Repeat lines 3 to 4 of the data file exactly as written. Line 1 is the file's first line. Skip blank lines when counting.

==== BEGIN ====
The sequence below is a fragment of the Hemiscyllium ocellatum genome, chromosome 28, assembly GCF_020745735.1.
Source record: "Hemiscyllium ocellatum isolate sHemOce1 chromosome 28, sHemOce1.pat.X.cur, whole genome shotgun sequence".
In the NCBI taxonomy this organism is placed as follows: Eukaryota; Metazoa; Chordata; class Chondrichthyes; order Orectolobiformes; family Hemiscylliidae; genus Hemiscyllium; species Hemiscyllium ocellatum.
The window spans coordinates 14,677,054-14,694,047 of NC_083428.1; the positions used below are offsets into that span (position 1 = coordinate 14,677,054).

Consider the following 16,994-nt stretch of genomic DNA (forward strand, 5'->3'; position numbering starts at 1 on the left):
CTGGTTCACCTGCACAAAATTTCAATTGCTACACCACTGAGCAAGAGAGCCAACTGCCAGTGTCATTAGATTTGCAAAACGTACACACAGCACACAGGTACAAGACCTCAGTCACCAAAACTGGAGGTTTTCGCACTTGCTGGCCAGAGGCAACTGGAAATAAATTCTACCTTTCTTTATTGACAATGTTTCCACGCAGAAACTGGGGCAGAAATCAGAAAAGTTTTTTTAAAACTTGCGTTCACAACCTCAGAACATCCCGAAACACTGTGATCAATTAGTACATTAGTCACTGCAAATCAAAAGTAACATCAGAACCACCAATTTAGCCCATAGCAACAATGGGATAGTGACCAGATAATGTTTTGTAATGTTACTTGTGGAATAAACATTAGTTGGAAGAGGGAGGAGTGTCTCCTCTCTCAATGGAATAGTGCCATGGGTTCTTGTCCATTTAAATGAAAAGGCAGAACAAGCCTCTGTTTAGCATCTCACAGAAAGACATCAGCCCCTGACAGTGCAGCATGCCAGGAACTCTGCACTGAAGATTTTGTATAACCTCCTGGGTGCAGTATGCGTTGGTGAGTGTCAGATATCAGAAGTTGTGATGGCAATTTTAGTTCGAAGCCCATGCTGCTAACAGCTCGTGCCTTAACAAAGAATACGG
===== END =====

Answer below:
In the NCBI taxonomy this organism is placed as follows: Eukaryota; Metazoa; Chordata; class Chondrichthyes; order Orectolobiformes; family Hemiscylliidae; genus Hemiscyllium; species Hemiscyllium ocellatum.
The window spans coordinates 14,677,054-14,694,047 of NC_083428.1; the positions used below are offsets into that span (position 1 = coordinate 14,677,054).